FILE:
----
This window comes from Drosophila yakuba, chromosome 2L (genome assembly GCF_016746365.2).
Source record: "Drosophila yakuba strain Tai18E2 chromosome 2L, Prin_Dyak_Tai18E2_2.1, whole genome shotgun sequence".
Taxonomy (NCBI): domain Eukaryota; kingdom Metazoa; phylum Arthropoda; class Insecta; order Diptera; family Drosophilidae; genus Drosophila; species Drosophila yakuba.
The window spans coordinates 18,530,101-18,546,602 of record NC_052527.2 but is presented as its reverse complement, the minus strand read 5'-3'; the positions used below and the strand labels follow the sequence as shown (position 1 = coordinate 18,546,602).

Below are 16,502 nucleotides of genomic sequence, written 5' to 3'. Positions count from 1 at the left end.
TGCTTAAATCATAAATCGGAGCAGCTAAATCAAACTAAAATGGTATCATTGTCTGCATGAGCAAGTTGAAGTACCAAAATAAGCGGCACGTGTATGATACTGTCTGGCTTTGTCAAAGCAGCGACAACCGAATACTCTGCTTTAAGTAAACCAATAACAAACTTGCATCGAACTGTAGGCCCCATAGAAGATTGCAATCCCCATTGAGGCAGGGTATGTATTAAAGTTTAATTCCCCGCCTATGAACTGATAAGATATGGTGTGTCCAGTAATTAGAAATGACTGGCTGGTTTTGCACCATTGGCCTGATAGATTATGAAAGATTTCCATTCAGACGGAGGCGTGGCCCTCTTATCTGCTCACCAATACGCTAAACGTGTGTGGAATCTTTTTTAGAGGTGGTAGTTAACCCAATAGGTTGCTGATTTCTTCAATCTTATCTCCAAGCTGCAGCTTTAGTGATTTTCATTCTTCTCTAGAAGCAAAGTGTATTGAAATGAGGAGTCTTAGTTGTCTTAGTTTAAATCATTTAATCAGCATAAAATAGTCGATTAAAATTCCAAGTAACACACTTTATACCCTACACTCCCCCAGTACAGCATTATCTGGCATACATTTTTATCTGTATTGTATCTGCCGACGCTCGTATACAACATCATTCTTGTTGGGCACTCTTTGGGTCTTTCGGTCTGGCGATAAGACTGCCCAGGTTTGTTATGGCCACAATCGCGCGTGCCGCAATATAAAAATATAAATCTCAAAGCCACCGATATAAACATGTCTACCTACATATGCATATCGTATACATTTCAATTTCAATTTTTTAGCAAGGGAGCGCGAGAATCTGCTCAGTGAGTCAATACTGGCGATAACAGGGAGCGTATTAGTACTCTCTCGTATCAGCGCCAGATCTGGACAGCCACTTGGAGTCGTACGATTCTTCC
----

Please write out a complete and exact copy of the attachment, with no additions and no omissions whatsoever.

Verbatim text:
This window comes from Drosophila yakuba, chromosome 2L (genome assembly GCF_016746365.2).
Source record: "Drosophila yakuba strain Tai18E2 chromosome 2L, Prin_Dyak_Tai18E2_2.1, whole genome shotgun sequence".
Taxonomy (NCBI): domain Eukaryota; kingdom Metazoa; phylum Arthropoda; class Insecta; order Diptera; family Drosophilidae; genus Drosophila; species Drosophila yakuba.
The window spans coordinates 18,530,101-18,546,602 of record NC_052527.2 but is presented as its reverse complement, the minus strand read 5'-3'; the positions used below and the strand labels follow the sequence as shown (position 1 = coordinate 18,546,602).

Below are 16,502 nucleotides of genomic sequence, written 5' to 3'. Positions count from 1 at the left end.
TGCTTAAATCATAAATCGGAGCAGCTAAATCAAACTAAAATGGTATCATTGTCTGCATGAGCAAGTTGAAGTACCAAAATAAGCGGCACGTGTATGATACTGTCTGGCTTTGTCAAAGCAGCGACAACCGAATACTCTGCTTTAAGTAAACCAATAACAAACTTGCATCGAACTGTAGGCCCCATAGAAGATTGCAATCCCCATTGAGGCAGGGTATGTATTAAAGTTTAATTCCCCGCCTATGAACTGATAAGATATGGTGTGTCCAGTAATTAGAAATGACTGGCTGGTTTTGCACCATTGGCCTGATAGATTATGAAAGATTTCCATTCAGACGGAGGCGTGGCCCTCTTATCTGCTCACCAATACGCTAAACGTGTGTGGAATCTTTTTTAGAGGTGGTAGTTAACCCAATAGGTTGCTGATTTCTTCAATCTTATCTCCAAGCTGCAGCTTTAGTGATTTTCATTCTTCTCTAGAAGCAAAGTGTATTGAAATGAGGAGTCTTAGTTGTCTTAGTTTAAATCATTTAATCAGCATAAAATAGTCGATTAAAATTCCAAGTAACACACTTTATACCCTACACTCCCCCAGTACAGCATTATCTGGCATACATTTTTATCTGTATTGTATCTGCCGACGCTCGTATACAACATCATTCTTGTTGGGCACTCTTTGGGTCTTTCGGTCTGGCGATAAGACTGCCCAGGTTTGTTATGGCCACAATCGCGCGTGCCGCAATATAAAAATATAAATCTCAAAGCCACCGATATAAACATGTCTACCTACATATGCATATCGTATACATTTCAATTTCAATTTTTTAGCAAGGGAGCGCGAGAATCTGCTCAGTGAGTCAATACTGGCGATAACAGGGAGCGTATTAGTACTCTCTCGTATCAGCGCCAGATCTGGACAGCCACTTGGAGTCGTACGATTCTTCC